The word Luddite presents an interesting case of a word. It’s a word that was used for over a century, albeit rather rarely, to refer to a specific historical series of events. Then, in the late 1950s use of the word’s exploded, but with a subtle shift in its original meaning.
The word has its roots in the early days of the industrial revolution, as mechanization began to arise in the English textile industry at the turn of the nineteenth century. Prior to the late eighteenth century textile workers were highly skilled craftsmen who commanded high wages and respectable social status. Being a textile worker was a good living. But the owners of textile mills, like management everywhere, continually sought to reduce the wages of their workers, but until the advent of mechanization were rather unsuccessful. Beginning the late eighteenth century, however, machines had reached a level of sophistication where they could do the jobs of those highly skilled and highly paid workers. Out of this situation emerged the Luddites.
The Luddites take their name from Ned Lud, or Ludd, a (probably) fictional character, who around 1779 allegedly destroyed several textile machines in Leicestershire. There is no strong evidence to demonstrate that such a disturbance actually happened, much less that Ned Lud was a real person. The movement bearing his name would appear several decades later.
From 1811–13 there were a series of riots at English textile mills in which the workers destroyed the machines that were taking their jobs. The loosely organized, underground movement professed that “Captain Ludd” or “King Lud” was their ringleader. It was a useful bit of propaganda, but it’s unlikely that there was a single leader of the movement, and far less that the leader was the aforementioned Ned Lud. These original Luddites were not opposed to technology per se; they were protesting the loss of their jobs. At issue was economic disruption, not distrust or dislike of machines.
The word Luddite first appears in 1811 referring to these industrial disruptions, and it continued to be used to refer to this historical incident through to the latter half of the twentieth century. When people spoke of Luddites, they were referring specifically to the people who destroyed the textile machines in the early nineteenth century. The word was also not especially common, which is not surprising given its limited meaning in reference to the specific historical events.
But starting in the late 1950s, Luddite started to be used to refer to those who objected to new technologies generally, and not a reference to the labor disruptions of the previous century. The OED records this from the Annual Register published in 1957:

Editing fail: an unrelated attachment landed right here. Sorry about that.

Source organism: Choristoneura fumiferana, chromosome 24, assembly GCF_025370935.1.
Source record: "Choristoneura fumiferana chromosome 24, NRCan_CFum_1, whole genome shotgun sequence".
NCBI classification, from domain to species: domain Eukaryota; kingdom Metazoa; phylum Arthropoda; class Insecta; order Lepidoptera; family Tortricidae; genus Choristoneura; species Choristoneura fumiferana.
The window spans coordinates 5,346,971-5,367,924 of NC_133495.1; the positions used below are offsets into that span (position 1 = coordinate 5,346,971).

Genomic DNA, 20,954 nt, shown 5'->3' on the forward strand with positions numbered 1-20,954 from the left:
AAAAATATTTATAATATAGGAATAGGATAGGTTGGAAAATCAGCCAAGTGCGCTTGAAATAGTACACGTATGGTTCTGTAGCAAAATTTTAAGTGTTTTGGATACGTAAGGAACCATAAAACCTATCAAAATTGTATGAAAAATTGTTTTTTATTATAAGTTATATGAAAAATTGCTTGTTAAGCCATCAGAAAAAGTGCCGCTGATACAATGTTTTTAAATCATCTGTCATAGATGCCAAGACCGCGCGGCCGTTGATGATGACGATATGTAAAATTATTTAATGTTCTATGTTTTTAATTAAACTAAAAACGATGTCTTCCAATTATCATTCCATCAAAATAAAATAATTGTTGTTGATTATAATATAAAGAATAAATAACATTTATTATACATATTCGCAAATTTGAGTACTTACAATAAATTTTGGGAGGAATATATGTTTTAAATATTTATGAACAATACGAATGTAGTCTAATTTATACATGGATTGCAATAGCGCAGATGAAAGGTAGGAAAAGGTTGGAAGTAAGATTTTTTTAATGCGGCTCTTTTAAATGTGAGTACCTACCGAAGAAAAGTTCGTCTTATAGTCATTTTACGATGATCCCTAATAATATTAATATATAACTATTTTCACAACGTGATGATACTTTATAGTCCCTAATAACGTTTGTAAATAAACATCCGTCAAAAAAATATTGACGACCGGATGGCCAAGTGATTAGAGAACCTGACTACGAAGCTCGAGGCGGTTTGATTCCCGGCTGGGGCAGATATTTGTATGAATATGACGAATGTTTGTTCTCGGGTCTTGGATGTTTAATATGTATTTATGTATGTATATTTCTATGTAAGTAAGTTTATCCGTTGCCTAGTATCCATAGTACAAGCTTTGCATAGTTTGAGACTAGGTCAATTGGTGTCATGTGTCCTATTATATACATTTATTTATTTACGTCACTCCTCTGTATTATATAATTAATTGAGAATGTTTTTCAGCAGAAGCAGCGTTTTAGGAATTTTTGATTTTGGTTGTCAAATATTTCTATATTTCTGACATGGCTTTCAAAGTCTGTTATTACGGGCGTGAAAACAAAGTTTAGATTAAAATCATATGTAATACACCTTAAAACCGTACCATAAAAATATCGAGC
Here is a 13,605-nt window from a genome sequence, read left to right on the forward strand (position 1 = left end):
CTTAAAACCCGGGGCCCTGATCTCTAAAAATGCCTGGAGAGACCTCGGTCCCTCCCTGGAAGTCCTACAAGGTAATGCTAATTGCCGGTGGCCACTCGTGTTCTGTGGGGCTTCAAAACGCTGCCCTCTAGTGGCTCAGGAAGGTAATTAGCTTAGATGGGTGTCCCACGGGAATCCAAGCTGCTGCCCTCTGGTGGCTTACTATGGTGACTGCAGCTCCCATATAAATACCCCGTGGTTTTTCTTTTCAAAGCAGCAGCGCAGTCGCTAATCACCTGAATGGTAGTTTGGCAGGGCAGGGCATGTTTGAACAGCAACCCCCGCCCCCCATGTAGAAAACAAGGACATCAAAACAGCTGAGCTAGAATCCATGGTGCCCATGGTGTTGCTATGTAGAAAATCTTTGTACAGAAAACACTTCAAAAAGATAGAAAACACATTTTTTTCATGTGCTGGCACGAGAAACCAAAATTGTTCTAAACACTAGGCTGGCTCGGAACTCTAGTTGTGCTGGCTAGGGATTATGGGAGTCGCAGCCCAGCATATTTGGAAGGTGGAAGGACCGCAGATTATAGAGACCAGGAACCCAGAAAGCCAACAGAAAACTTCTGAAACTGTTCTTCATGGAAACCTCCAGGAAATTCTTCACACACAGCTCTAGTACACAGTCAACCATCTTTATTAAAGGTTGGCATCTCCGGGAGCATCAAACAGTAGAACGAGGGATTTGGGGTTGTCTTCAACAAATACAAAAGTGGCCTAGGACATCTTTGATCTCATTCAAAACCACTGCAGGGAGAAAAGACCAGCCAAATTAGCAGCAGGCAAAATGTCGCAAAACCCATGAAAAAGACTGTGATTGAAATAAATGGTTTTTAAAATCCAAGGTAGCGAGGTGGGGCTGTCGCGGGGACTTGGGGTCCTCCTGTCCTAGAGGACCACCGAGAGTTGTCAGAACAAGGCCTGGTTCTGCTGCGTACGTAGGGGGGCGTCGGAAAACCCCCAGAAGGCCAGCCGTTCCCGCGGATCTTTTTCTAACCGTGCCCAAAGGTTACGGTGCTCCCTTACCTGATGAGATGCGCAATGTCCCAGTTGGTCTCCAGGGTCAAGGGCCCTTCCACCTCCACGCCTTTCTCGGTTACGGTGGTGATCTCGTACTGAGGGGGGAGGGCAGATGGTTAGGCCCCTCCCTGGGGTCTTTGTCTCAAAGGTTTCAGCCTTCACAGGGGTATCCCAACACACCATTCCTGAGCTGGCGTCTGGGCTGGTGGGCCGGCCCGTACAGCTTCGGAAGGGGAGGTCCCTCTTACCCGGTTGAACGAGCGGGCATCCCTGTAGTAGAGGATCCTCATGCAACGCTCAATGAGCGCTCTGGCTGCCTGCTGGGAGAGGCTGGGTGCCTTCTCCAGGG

A Labour spokesman [...] assured the Minister that organized workers were by no means wedded to a “Luddite” philosophy.
This 1957 citation is still in the context of a labor disruption, but soon the word would be used more generally to refer to a distrust or fear of technology outside the context of labor. The OED has this from London Times of 16 April 1967:
Systems men are just as susceptible to Luddism as anyone else.
And with this new meaning came a large increase in the word’s use. Google Ngram shows a 300-fold increase in the word’s use from 1960 to 2000. A sudden rise from a steady, low level of use over the previous century and a half.*
The change can be attributed to two factors: the new, computer revolution and the shift to a more general meaning, which made the term more useful—Luddite no longer just referred to a specific and rather obscure event of a century past, but referred to contemporary attitudes toward the increasing intrusion of new technologies into people’s lives.
For more on the original Luddites, NPR’s Planet Money has an episode that nicely encapsulates the history of the movement.
* = Google Ngram results should be taken with a grain of salt. The data set is rife with metadata and OCR errors. But when Google Ngram shows a marked shift like this one, the trend is probably valid, even if the exact numbers may be somewhat off.
Google Books Ngram Viewer. s.v. “luddite.” 12 May 2015.
Oxford English Dictionary Online. Second Edition, 1989. s.v. “Luddism, n.” “Luddite, n. (and adj.).”
Copyright 1997-2015, by David Wilton